When I heard that beer cocktails were trending in this summer’s bar scene, I gagged a little. Imagining the taste of beer with hard liquor brought back unwelcome memories of unfortunate alcoholic mix-ups in my youth—drinking blunders that often united me with a toilet bowl at the end of an evening.
But after some serious investigation, I’m willing to admit my first impressions were misguided; beer cocktails can be quite tasty. And although Park Slope bars haven’t necessarily caught on to the inventive wave of mash-ups popping up in the city, they have perfected a refreshing summer classic: the michelada.
But before I get into who makes the best renditions of this classic mix of Mexican beer, lime, and spices, let me give you a quick rundown of some other staples of this burgeoning genre. Adventurous drinkers take note: If you’ve got a good bartender on your block and are bold enough to make a special request, there’s nothing stopping you from sipping on one of the following frosty delights.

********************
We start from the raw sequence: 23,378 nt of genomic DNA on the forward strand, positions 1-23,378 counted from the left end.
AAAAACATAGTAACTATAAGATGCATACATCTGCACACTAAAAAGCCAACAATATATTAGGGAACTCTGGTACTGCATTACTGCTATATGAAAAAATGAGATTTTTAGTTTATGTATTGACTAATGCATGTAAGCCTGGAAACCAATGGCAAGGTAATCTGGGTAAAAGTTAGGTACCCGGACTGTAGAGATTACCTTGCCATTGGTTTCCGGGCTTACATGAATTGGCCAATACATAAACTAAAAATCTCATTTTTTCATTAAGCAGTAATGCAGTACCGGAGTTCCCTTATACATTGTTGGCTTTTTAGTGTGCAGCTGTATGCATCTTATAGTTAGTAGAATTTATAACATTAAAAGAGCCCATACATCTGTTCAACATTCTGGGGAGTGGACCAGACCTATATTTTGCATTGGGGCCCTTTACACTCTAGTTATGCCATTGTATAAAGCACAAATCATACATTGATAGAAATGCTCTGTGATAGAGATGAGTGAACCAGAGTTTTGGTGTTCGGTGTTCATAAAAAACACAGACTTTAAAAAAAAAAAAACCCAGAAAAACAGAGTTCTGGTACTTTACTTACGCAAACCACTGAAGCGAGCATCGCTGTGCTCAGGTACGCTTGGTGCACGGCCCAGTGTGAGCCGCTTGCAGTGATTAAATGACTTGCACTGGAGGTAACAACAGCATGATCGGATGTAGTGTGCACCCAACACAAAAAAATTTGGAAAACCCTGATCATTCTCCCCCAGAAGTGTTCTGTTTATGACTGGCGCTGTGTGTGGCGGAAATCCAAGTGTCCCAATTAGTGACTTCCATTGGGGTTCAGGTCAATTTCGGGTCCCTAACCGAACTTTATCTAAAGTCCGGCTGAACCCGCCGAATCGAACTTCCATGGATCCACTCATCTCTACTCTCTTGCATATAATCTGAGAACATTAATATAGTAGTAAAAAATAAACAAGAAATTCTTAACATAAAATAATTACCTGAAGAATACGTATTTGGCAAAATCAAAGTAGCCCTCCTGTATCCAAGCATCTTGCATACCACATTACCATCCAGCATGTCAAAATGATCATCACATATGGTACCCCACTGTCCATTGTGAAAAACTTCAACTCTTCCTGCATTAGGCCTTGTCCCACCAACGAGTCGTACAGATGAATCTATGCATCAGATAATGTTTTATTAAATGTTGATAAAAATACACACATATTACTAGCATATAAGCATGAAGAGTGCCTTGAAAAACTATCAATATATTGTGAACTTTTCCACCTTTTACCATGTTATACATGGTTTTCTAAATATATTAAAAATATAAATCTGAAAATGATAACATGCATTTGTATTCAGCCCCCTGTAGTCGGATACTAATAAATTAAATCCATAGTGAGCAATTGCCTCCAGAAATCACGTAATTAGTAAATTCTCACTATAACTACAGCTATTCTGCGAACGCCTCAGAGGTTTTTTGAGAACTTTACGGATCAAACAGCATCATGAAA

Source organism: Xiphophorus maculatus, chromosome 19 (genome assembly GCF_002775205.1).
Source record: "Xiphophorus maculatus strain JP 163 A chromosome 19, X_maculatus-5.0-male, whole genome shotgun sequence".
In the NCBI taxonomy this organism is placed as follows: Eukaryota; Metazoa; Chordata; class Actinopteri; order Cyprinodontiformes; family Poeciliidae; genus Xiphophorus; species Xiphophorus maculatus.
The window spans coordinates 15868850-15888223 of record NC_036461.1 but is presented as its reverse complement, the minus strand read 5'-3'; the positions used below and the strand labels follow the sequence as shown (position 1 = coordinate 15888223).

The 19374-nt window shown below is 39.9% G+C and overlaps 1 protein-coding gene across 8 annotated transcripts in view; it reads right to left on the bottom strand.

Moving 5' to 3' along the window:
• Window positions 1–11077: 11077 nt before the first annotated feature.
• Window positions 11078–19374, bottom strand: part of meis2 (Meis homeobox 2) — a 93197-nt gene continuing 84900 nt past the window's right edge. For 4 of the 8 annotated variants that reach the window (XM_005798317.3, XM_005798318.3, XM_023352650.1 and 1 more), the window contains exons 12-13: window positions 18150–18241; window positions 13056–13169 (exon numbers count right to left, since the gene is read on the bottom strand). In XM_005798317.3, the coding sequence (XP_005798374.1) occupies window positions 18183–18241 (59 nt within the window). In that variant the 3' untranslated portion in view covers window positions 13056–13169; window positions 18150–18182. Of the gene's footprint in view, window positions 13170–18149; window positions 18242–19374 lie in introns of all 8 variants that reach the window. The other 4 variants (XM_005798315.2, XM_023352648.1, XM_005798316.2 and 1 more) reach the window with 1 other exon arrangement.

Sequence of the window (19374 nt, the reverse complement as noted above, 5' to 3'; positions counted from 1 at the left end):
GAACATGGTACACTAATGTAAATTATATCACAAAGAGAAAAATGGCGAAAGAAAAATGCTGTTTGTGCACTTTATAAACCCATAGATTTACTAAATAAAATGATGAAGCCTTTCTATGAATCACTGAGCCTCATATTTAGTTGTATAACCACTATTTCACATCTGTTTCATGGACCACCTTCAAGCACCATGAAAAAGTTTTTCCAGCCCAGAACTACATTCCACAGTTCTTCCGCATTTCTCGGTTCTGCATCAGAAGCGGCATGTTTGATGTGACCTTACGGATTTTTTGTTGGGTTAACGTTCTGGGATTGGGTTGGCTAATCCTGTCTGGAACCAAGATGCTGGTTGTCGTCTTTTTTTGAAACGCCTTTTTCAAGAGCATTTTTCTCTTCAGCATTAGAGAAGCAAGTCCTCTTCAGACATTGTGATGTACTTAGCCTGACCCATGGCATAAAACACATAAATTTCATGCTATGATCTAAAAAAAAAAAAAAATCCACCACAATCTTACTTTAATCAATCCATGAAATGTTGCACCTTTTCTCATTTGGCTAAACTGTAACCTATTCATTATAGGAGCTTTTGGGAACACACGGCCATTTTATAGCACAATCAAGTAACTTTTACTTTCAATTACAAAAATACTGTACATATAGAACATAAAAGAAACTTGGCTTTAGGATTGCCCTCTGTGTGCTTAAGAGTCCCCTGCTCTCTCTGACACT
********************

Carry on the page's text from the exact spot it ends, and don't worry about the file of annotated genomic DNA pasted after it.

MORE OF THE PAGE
Perhaps the only beer cocktail as well known as the michelada is the shandy, a ginger beer-lager concoction that’s often mixed with other tasty juices.
Then there’s a few less popular but equally tasty mixes: ale and lemonade marry to make lemon tops, stout and sparkling wine bubble into black velvet, and hefeweizen, orange juice, and amaretto combine to become lunchbox (a drink that is cheesily satisfying to order aloud, as in “I’m getting a lunchbox.”)
But if you’re experiment-weary, stick with the michelada, which is served at a slew of restaurants around the Slope, including , and . There are many varieties of the michelada; ingredients can range from a shot of tequila to a dash of hot pepper sauce. I favor Fonda’s simple take on the drink—no hard stuff, just your choice of Mexican beer, Worchester sauce, lime juice, a spicy sort of A1 sauce, and a rim decorated with salt and chili powder.
I prefer the freedom of choosing my beer and usually go with something light and cheap like Tecate. After all, these cocktails are meant to be sipped in a state of humidity-induced leisure, and the last thing you want is a competition between overwhelming flavors. (If you find yourself in Carroll Gardens, Diego’s version comes in a close second because they insist on using only Negro Modelo for their micheladas.)
Once you've got that frosty drink in your hand, all you'll want to do is take a long, salty sip and let your mind unwind. Salud!